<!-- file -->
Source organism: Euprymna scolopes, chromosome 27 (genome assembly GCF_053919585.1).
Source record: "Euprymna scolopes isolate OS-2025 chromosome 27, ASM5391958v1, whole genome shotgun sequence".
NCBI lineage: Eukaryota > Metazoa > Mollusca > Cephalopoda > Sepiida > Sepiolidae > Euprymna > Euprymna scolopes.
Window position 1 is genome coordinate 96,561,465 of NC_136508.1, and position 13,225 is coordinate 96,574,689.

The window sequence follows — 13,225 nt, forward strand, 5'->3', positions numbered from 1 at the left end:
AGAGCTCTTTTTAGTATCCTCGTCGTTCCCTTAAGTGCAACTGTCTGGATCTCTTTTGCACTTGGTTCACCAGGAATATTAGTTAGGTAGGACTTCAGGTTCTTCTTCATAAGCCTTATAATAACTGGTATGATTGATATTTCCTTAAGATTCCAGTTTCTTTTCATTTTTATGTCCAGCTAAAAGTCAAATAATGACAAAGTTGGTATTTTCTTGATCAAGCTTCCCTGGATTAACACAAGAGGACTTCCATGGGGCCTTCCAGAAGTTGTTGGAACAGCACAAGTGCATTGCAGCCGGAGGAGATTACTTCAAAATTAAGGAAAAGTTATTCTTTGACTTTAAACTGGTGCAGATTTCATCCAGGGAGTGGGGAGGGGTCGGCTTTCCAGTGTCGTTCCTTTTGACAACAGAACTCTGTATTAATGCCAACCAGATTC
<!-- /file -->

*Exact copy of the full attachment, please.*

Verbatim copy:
Source organism: Euprymna scolopes, chromosome 27 (genome assembly GCF_053919585.1).
Source record: "Euprymna scolopes isolate OS-2025 chromosome 27, ASM5391958v1, whole genome shotgun sequence".
NCBI lineage: Eukaryota > Metazoa > Mollusca > Cephalopoda > Sepiida > Sepiolidae > Euprymna > Euprymna scolopes.
Window position 1 is genome coordinate 96,561,465 of NC_136508.1, and position 13,225 is coordinate 96,574,689.

The window sequence follows — 13,225 nt, forward strand, 5'->3', positions numbered from 1 at the left end:
AGAGCTCTTTTTAGTATCCTCGTCGTTCCCTTAAGTGCAACTGTCTGGATCTCTTTTGCACTTGGTTCACCAGGAATATTAGTTAGGTAGGACTTCAGGTTCTTCTTCATAAGCCTTATAATAACTGGTATGATTGATATTTCCTTAAGATTCCAGTTTCTTTTCATTTTTATGTCCAGCTAAAAGTCAAATAATGACAAAGTTGGTATTTTCTTGATCAAGCTTCCCTGGATTAACACAAGAGGACTTCCATGGGGCCTTCCAGAAGTTGTTGGAACAGCACAAGTGCATTGCAGCCGGAGGAGATTACTTCAAAATTAAGGAAAAGTTATTCTTTGACTTTAAACTGGTGCAGATTTCATCCAGGGAGTGGGGAGGGGTCGGCTTTCCAGTGTCGTTCCTTTTGACAACAGAACTCTGTATTAATGCCAACCAGATTC